1. "Callow, Grating, and Glib." For the New Republic, James Wolcott on the first-person fodder of Lena Dunham Inc.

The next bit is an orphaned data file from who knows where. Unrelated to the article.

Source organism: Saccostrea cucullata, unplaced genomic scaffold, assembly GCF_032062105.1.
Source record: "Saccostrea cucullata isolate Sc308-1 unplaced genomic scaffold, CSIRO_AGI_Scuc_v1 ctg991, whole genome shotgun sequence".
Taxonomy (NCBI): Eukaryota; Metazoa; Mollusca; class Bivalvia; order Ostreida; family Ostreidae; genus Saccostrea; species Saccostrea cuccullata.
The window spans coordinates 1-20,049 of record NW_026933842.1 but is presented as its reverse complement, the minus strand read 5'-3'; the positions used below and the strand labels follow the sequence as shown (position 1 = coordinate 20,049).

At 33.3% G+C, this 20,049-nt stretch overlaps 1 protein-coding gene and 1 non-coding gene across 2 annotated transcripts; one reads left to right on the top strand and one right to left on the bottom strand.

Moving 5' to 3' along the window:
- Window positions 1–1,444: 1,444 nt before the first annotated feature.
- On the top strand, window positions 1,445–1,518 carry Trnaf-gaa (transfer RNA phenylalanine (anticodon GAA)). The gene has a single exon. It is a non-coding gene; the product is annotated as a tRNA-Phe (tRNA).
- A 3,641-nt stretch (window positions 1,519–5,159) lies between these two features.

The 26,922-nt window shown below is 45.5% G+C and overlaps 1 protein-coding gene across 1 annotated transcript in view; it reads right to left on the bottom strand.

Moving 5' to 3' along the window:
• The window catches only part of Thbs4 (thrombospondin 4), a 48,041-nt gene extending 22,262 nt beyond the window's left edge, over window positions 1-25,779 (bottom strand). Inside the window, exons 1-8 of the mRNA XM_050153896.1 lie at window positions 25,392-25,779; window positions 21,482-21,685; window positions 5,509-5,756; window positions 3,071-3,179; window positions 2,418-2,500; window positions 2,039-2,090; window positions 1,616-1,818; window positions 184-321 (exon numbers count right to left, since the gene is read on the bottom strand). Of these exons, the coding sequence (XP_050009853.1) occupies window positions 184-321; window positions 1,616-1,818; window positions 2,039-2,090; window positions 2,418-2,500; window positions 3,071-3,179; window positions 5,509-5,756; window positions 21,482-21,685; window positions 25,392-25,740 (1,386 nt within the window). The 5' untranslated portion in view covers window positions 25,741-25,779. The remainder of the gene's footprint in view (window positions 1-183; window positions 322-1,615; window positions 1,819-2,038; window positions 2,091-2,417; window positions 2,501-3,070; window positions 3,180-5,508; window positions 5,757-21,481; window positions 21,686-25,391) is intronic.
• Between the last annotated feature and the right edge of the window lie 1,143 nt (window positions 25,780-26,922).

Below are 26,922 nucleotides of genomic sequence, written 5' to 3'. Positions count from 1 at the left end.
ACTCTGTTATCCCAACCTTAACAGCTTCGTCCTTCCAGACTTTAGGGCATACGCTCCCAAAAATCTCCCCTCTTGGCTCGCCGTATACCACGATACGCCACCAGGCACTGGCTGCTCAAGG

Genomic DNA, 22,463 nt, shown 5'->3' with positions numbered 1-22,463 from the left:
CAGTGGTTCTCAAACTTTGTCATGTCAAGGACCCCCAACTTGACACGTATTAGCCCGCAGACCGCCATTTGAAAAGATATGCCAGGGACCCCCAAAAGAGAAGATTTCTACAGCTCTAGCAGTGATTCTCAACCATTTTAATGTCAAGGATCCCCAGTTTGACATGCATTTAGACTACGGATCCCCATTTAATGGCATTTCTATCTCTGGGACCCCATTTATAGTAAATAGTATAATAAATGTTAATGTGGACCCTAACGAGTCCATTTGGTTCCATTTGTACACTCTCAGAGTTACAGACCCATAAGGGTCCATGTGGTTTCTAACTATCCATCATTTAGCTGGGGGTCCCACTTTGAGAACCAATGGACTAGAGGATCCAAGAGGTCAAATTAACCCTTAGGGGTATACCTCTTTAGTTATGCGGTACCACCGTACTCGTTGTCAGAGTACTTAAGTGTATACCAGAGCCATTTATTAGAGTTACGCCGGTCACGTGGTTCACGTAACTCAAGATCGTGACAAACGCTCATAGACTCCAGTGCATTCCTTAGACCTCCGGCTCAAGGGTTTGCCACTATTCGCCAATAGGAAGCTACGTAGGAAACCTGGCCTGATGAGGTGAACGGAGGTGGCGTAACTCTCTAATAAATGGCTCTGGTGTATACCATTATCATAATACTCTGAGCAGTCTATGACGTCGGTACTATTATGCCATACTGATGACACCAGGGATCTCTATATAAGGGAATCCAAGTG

"Despite bluff talk about squirreling away acorns for her octogenarian Hollywood tell-all, Dunham operates on a much tighter time-loop and a much laxer filtration process, the inappropriate, often insensitive, nearly always self-centered blurting of unedited thoughts forming the basis of her comedy of embarrassment and incontinence. 'Getting naked feels better some days than others. (Good: when you are vaguely tan. Bad: when you have diarrhea.)' A little of this goes a long way, and there's a lot of it in Not That Kind of Girl. At other times Dunham does a standard knockoff of the nice-naughty Jewish girl routine, offering sub–Sarah Silverman-isms such as 'Holocaust, eating disorder. Same difference.' (From '13 Things I've Learned Are Not Okay to Say to Friends.') The shock tactics and venting tantrums deployed in Girls don't play so well on the page, where there are no other characters to react to the provocation, only the solitary reader who may feel at times as if he or she is babysitting a brat. "